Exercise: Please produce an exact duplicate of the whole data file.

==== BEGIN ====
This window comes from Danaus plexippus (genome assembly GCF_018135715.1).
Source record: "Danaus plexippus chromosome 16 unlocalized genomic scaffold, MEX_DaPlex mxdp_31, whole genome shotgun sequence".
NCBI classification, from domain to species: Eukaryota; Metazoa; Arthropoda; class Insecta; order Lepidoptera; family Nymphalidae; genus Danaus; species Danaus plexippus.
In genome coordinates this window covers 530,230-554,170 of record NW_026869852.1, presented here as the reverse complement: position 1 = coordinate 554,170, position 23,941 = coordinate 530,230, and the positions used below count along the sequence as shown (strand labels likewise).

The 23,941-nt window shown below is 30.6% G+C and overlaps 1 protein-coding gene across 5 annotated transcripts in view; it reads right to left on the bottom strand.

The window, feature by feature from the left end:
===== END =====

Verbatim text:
This window comes from Danaus plexippus (genome assembly GCF_018135715.1).
Source record: "Danaus plexippus chromosome 16 unlocalized genomic scaffold, MEX_DaPlex mxdp_31, whole genome shotgun sequence".
NCBI classification, from domain to species: Eukaryota; Metazoa; Arthropoda; class Insecta; order Lepidoptera; family Nymphalidae; genus Danaus; species Danaus plexippus.
In genome coordinates this window covers 530,230-554,170 of record NW_026869852.1, presented here as the reverse complement: position 1 = coordinate 554,170, position 23,941 = coordinate 530,230, and the positions used below count along the sequence as shown (strand labels likewise).

The 23,941-nt window shown below is 30.6% G+C and overlaps 1 protein-coding gene across 5 annotated transcripts in view; it reads right to left on the bottom strand.

The window, feature by feature from the left end: